Two companion bills addressing the final TAB Open Government policy concern died without either bill ever receiving a committee hearing.  HB 2913 by Rep. Giovanni Capriglione, R-Southlake, and SB 929 by Sen. Judith Zaffirini, D-Laredo, would have required the online posting of many types of government contracts to promote the transparency of taxpayer-funded purchases or services by governmental bodies.

Broadcasters’ Service Key to Legislative Successes
Passing legislation is the work of many individuals, including our member stations’ staff who showed their willingness to contact local lawmakers when asked to do so by TAB during the past five months.

TAB also thanks the following broadcasters and attorneys for their work to advance TAB’s newsroom priority bills, through their service on TAB’s Newsroom Legislative Committee, testimony before House or Senate committees, or meetings they conducted with lawmakers and broadcasters in their home districts to discuss bills:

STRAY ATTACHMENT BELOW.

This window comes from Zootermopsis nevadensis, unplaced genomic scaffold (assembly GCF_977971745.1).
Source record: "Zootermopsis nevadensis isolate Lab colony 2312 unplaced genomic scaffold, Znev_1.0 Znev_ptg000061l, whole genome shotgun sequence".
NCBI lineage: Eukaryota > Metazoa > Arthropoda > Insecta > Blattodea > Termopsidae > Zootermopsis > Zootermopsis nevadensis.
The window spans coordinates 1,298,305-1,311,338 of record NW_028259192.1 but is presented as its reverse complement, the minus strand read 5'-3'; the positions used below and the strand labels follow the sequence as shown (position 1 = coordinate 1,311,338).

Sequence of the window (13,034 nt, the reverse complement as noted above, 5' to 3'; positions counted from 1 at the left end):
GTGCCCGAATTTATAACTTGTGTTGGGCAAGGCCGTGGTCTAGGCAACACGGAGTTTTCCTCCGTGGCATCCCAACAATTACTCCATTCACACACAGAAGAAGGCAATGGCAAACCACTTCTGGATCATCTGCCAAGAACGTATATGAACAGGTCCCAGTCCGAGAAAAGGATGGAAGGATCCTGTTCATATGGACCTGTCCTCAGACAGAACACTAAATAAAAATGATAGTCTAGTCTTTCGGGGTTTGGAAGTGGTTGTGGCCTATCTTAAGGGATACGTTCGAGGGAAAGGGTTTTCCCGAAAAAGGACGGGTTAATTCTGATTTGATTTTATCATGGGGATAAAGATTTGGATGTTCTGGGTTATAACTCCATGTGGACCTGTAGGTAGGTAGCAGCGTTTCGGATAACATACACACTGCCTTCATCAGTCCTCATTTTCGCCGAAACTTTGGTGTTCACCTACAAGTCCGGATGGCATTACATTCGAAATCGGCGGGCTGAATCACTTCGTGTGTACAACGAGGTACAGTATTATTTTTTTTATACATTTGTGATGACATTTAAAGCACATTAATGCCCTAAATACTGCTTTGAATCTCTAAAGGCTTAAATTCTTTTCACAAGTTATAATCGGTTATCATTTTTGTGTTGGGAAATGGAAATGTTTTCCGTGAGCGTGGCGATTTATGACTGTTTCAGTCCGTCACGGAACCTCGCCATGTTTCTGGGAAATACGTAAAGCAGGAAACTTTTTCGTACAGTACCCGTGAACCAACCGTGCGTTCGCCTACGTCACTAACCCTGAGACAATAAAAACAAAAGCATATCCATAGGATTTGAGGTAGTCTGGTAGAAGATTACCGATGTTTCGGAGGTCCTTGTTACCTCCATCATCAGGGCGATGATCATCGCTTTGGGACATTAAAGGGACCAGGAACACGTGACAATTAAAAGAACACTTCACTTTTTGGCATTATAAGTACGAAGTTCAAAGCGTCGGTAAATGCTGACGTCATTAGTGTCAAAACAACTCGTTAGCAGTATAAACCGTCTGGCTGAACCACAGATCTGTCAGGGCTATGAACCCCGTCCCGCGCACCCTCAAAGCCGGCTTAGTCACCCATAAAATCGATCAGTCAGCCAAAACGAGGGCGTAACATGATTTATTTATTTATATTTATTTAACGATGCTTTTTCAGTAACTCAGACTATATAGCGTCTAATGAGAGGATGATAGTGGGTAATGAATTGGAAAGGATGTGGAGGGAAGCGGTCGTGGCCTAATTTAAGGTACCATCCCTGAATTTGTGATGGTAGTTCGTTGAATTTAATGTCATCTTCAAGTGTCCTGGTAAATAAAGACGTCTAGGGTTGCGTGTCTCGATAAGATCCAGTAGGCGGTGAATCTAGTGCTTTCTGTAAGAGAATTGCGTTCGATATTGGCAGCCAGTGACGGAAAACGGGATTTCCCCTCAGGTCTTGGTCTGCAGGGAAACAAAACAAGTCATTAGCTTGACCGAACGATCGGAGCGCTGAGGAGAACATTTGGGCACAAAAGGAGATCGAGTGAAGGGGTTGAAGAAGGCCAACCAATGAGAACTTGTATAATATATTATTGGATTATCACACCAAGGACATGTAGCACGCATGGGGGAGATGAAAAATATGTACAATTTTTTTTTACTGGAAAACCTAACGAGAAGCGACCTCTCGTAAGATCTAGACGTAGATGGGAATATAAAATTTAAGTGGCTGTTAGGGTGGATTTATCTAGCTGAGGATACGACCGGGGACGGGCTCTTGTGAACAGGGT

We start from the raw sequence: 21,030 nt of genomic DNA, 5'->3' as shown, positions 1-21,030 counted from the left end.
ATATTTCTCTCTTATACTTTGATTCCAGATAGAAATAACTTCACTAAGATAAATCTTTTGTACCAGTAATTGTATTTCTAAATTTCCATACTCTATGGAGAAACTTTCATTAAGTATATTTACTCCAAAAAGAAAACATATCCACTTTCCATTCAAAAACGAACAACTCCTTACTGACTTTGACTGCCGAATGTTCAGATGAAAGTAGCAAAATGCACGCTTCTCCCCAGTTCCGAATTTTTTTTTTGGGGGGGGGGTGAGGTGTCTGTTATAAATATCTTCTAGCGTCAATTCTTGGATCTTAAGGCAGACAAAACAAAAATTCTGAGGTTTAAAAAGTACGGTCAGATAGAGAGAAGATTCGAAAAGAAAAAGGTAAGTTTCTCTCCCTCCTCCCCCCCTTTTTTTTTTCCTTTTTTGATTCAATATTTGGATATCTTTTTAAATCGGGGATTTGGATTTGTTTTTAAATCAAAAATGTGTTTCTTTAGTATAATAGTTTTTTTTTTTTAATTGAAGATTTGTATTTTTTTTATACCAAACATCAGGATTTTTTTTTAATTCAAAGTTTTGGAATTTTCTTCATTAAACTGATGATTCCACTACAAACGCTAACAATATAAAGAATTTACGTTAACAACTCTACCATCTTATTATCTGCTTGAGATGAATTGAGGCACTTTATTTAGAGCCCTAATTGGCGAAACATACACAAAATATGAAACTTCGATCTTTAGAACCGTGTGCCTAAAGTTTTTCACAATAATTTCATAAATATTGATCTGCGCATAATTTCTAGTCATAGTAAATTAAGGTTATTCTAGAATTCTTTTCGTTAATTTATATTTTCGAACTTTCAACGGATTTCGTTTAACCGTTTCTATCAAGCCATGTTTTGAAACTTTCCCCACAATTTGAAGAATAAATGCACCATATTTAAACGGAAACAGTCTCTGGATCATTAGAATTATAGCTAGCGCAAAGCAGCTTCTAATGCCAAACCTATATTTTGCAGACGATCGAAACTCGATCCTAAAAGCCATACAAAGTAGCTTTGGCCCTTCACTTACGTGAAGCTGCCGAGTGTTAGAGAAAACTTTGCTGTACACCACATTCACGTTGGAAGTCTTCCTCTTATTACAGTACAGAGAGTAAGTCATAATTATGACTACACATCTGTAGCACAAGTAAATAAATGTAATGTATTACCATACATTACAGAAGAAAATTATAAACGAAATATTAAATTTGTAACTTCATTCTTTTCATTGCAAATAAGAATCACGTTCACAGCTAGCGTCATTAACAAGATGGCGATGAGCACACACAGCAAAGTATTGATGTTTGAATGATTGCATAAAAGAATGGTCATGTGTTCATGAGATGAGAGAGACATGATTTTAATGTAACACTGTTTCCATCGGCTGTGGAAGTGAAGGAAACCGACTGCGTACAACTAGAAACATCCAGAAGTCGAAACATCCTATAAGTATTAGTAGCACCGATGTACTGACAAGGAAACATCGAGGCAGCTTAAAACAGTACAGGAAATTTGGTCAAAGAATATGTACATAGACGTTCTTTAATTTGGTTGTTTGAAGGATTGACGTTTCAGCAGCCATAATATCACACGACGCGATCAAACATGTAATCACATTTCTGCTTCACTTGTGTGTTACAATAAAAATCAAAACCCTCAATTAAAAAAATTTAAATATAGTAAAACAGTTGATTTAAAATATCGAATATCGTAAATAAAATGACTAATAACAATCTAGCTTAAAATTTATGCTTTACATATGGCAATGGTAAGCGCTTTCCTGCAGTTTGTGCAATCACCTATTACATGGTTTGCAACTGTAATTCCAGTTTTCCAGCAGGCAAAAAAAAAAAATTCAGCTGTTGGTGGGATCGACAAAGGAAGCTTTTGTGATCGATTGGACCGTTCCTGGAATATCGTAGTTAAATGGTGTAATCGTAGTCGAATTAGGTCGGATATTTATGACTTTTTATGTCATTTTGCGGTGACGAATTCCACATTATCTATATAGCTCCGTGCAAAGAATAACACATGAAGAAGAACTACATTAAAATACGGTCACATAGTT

• Stacy Allen, Jackson Walker LLP
  • Jaie Avila, WOAI-TV San Antonio
  • Rob Cartwright, KEYE-TV Austin
  • Steve Eberhart, KGAF-AM Gainesville
  • Joe Ellis, KVUE-TV Austin
  • Dan Jackson, KCBD-TV Lubbock
  • Wes Lewis, formerly of Haynes Boone LLP
  • Laura Prather, Haynes Boone LLP
  • Pat Stacey, KLTV-TV Tyler-Longview
  • Avery Travis, KXAN-TV Austin
  • Luis Villarreal, KGNS-TV Laredo

TAB also appreciates the efforts of its partners in the fight to preserve Open Government in Texas, the Freedom of Information Foundation of Texas, and the Texas Press Association.

The 87th Texas Legislature, By the Numbers
Texas lawmakers filed 7,385 bills and resolutions this year, compared to the 7,851 they filed in 2019.  

Of those, TAB’s Newsroom Legislative Committee tracked 476 bills with a potential impact on newsgathering and government transparency, down from the record 635 bills the committee tracked in 2019.

Of the 476, fewer than 75 made it to Gov. Abbott’s desk.

Questions? Contact TAB’s Michael Schneider or call (512) 322-9944.